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Tips on managing stress from a veteran tradie

  • Written by Dan Pollard, Founder of Fergus

Australians have experienced one of the most stressful years of their lifetimes. As Aussies grappled with the impacts of the pandemic, the topic of stress and its impact on mental health became more important than ever. For the male population, this rang especially true. Notorious for bottling their worries up, men are much less likely to seek help for mental health conditions than women

When it comes to factors that have the potential to cause a man serious stress, work conditions are right up there. Those working in the trades industry have felt the various impacts of the pandemic in a wave of extremes - with the industry falling victim to both, record unemployment, to now, a national tradie shortage and material supply issues as demand continues to spike in a Covid-normal world. 

Here are a few stress-management tips for the tradies navigating the current work climate that I’ve used to ensure my overall mental health doesn’t take a backseat.

Prioritise yourself

The early years of any career are often met with a level of eagerness and desire to succeed. While working hard at your job is generally a recipe for success and satisfaction, it’s easy to overexert yourself and pick up unhealthy work habits. The worst thing you can do for yourself and the future of your career is to overwork and burn yourself out.

It can be tough to prioritise your well-being while also proving yourself as a skilled employee, but there are a few simple healthy habits you can adopt to stay on top of your mental health. 

Firstly, never underestimate the power of unplugging. This can be as simple as having an hour of tech-free time before bed. Secondly, exercise - you might not be that keen for a jog after a day on site, but getting in the habit can really boost your mood long-term. You can go it alone, or join an amateur sport team and do some socialising while you’re at it.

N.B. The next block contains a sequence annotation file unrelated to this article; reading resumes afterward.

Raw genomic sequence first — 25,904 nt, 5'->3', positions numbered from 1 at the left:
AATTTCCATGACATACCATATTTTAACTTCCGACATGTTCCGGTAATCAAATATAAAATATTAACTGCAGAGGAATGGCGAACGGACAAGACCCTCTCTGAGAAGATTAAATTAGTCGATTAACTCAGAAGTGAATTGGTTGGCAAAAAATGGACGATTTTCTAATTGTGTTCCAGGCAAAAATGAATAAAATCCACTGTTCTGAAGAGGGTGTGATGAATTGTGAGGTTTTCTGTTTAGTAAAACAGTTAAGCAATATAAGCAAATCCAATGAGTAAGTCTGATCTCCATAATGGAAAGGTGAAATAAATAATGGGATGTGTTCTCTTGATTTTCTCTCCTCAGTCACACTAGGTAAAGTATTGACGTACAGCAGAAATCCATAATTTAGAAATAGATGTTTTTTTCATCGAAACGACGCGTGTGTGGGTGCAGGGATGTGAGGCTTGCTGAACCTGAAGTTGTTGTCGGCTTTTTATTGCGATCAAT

And finally, go back to the basics of self-care - fuel your body with sensible foods, get seven or eight hours of sleep every night and if you haven’t already given meditation a go, you should. Tradies like the spiritual tradie swear by it, it will help you slow your thoughts and focus on the here and now.  

Work smart

Whether you’re just starting out in your career or setting up your own business, a lot of day-to-day stresses can stem from self imposed, unconscious decisions.

Try to change your mindset and appreciate the power behind acknowledging that some tasks are simply best suited to others, and finding ways to maximise your time. Ask for advice from those you respect, and use digital tools to help you better manage your workload and keep stress levels down.

Being aware of what’s available to you, and using these resources to your advantage, can make your days on the job that much smoother.

Stay aware of signs and resources

Awareness and prevention are the best measures for tackling high levels of stress, so it’s important to upskill on the signs and symptoms associated with stress and burnout; and what resources are out there to help. It’s important too, to be aware of the impacts that untreated feelings of stress can have on your mental health, such as depression and anxiety. Websites like Beyond Blue and Lifeline provide insightful tips and guidelines for how to spot the signs and symptoms of mental health issues and how to address them with those around you. R U OK has also released a handy guide for starting the conversation around mental health. 

As a male dominated industry, trade environments are often blanketed with an overall ‘macho’ persona that discourages people from communicating when an environment - whether it’s the people or the workload itself - is causing more negative feelings than positive. That being said, a shift has definitely begun, with more trades owners putting their foot down for what is and isn’t acceptable in the workplace - such as workplace bullying and hazing. Stay aware of company policies shared in company Toolbox talks, and inquire about regular one-on-one check-ins with your leaders to keep the lines of communication open. Also be sure to check in with your workplace to see what wellness aspects are available internally, that may help manage stress.

If you are feeling the effects of stress, know that there is no shame in seeking help from a trained professional. Not only will you feel like a weight has been lifted, but it will also likely improve your life and your time at work. If you’re curious to learn more about other mental health conditions and how to lend support to others, sites like, Mates in Construction and Tiacs Foundation have great resources and information.


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